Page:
Ram Gopal Varma was once again pressured to add songs to his latest film. Not that we should complain, the director has an excellent ear for music. However the fact remains that he did want to make a songless venture, and after Satya and Jungle this is the third time heīs been asked to add songs to his movie (the only time he actually got away with a songless venture was Kaun). So to assist him he enlisted Sandeep Chowta, and luckily Chowta comes up with some amazing numbers for this crime drama. Each song has a different feel to it, thereīs a variety of sounds on this album making it worth the buy!
The album starts off with the chart topper Khallas! If you havenīt seen the scintilating Isha Koppikar dancing away to this tune in the teasers then be prepared to be blown away. Asha Bhosle, Sudesh Bhosle and Sapna Awasthi join forces to render this club track. Asha Bhosle sounds like a million bucks, and itīs no surprise, this lady has so much energy and life in her and it comes across so well on all of her albums. Here she sounds seductive, and energetic, much like last years Kambakt Ishq from Pyaar Tune Kya Kiya. To accompany her is the rarely heard Sudesh Bhosle, a vocal chamleon. Here he does his best R D Burman impression to accompany Asha. The result is fantastic, and to add a little spice there is the throaty vocals of Sapna Awasthi. Together the three of them make a powerful combination making this song come alive and grab hold of you. Sandeep Chowta has composed a song which can only be described as an arabic infused club track. Heīs kept the old RD Burman and Asha Bhosle item numbers in mind and it shows. The foot tapping ditty is on a level of its own, and makes you want to get up and dance. Nitin Raikwarīs lyrics are street savvy and fun, they add a fun mood to the playful track. There is a remixed version of this number on the flip side which is just as engrossing as the original, but takes a little more time to grow on you. Like the Kambakt Mix, this one too takes on a life of itīs own. The added clapping effect and voice fusion in the number is a treat to listen to. Sandeep Chowta claims that this number takes off where Kambakt Ishq left off. Actually this number is in a class of itīs own, a definite winner and surefire chart topper!
Up next is another fantastic number, Tumse Kitna sung by the elusive Altaf Raja. Normally an Altaf Raja number isnīt my cup of tea, but he sounds fantastic in this track. His rendition of the song is wonderfully restrained and refreshing. Sandeep Chowtaīs composition is magical to say the least. With a techno/qawalli backdrop one wouldnīt expect much, but heīs used the flute and the guitar to add subtle touches to the song which one may not notice at first. They definitely add a lot of flavour to the song. The haunting voices in the bridges are another appealing touch. Taabish Romaniīs lyrics are wonderfully romatic and poetic. The wording of the song is as intruiging as the music and vocal rendition itself, making this number a definite favourite for those who appreciate a romantic ballad.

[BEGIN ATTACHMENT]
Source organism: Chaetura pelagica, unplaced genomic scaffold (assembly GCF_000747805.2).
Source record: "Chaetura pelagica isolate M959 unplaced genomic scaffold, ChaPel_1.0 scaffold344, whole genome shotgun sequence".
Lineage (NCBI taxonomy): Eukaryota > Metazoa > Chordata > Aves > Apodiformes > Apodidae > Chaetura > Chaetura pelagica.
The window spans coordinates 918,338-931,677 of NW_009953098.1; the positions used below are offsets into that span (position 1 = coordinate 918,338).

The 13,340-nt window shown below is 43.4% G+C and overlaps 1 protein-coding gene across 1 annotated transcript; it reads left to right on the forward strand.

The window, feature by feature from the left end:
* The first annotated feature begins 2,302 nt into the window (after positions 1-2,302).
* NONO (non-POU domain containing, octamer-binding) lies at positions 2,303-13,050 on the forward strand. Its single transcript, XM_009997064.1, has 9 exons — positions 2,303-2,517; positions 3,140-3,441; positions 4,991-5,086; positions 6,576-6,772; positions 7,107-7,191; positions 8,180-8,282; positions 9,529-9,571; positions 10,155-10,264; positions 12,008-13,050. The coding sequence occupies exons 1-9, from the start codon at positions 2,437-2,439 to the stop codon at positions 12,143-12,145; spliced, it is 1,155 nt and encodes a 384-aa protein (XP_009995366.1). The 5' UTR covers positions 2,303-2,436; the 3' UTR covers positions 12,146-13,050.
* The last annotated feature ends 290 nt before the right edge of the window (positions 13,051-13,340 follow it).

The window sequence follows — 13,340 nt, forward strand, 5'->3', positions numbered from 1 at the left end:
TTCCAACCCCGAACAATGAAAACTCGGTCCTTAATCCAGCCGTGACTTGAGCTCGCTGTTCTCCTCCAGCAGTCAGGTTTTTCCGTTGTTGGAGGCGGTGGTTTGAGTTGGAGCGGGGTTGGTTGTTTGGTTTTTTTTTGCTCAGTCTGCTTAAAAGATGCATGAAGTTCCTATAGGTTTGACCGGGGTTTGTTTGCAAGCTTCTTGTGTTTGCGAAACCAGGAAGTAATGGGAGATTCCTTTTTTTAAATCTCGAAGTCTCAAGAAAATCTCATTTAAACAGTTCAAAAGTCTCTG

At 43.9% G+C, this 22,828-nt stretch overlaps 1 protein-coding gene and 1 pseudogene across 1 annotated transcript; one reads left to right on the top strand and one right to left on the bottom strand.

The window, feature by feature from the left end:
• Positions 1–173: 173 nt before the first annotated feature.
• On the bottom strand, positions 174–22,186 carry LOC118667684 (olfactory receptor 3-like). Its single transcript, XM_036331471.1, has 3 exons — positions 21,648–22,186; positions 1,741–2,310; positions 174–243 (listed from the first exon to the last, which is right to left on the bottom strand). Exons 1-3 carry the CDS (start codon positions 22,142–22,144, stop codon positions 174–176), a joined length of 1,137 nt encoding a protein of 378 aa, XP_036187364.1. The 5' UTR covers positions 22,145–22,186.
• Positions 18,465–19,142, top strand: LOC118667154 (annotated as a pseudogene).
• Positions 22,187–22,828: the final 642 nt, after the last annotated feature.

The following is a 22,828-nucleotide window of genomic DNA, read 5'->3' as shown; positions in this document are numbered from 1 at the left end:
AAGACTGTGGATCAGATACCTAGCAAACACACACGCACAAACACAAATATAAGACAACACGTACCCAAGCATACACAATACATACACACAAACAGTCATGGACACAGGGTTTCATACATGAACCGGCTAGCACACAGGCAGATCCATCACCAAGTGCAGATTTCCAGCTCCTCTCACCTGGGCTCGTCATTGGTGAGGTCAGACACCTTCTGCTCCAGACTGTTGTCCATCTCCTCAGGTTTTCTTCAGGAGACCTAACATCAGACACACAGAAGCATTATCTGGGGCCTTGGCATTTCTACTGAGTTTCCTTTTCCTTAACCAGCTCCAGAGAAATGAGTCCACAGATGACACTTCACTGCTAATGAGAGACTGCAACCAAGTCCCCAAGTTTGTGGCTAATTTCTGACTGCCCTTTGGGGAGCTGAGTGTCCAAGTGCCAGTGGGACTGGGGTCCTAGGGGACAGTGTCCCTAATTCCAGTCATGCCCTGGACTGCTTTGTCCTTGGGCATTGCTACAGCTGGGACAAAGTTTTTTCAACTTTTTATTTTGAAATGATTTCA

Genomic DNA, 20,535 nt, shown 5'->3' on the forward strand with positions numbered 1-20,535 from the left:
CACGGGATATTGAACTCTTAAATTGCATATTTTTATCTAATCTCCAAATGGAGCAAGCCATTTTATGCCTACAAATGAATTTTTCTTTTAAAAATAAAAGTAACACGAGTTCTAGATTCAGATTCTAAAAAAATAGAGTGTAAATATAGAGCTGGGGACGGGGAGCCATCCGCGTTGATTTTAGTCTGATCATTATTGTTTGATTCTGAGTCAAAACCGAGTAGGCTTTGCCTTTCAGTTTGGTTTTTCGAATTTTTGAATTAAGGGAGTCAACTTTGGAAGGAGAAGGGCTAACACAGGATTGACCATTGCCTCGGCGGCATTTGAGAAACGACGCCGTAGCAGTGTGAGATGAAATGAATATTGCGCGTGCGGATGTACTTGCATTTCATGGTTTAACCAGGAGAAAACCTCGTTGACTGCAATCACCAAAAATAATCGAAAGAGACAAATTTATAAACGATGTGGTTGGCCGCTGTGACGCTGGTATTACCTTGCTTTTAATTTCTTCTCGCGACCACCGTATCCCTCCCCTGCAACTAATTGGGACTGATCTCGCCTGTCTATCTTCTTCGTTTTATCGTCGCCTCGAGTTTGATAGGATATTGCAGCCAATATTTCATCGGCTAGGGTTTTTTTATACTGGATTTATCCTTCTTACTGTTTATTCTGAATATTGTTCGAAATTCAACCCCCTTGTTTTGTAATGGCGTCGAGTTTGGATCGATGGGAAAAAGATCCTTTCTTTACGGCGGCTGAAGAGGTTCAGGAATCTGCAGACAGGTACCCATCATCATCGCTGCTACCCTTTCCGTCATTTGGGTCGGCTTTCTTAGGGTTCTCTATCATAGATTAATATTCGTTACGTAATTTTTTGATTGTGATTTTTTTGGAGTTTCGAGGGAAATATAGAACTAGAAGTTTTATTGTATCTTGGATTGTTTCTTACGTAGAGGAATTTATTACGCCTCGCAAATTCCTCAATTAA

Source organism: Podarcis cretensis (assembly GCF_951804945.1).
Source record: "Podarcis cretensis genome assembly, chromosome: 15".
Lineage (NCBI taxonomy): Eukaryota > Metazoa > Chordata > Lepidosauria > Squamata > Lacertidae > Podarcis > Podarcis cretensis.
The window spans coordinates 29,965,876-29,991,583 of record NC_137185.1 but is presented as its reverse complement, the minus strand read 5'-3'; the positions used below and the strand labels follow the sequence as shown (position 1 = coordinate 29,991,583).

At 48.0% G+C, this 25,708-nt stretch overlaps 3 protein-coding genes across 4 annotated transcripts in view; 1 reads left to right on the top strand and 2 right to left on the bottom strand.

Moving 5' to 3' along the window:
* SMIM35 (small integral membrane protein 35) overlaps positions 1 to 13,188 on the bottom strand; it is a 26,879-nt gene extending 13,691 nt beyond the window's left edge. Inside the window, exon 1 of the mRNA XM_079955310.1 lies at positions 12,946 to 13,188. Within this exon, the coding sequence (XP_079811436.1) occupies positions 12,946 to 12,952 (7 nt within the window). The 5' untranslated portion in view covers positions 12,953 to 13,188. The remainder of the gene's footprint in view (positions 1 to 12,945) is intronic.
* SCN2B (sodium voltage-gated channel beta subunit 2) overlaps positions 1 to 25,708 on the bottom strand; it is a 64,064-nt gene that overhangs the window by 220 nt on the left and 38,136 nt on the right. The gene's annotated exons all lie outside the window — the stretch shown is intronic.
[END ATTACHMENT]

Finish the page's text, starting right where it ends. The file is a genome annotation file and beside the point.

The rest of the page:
Pyar Pyar Mein is one of those typical love songs that grows on you with each listen. The song isnīt as spectacular as the first two numbers but itīs a sweet love song none-the-less. Babul Supriyo and Sonali Vajpayee make this duet all the more loveable. Their vocals are perfect for the song, and while they do a good job in the chorus, itīs the verses where they get to shine. Babul has a soft melodious touch to his voice and can carry it well, Sonali too has a sweet voice perfectly suited for a love song. They make a great combo. The music for this track isnīt really pathbreaking, but Sandeep adds instruments to a typical composition and makes it sound like a new song all together. The main backdrop for the song is very qawalli suited, the dholak and clapping make it seem bland. Sandeep adds minor flute touches as well as the sarangi to give it a more rustic appeal, making it easy on the ears. Nitin Raikwarīs lyrics are romantic and enjoyable, but still typical. It may take a few listens to get used to but this number is definitely likeable.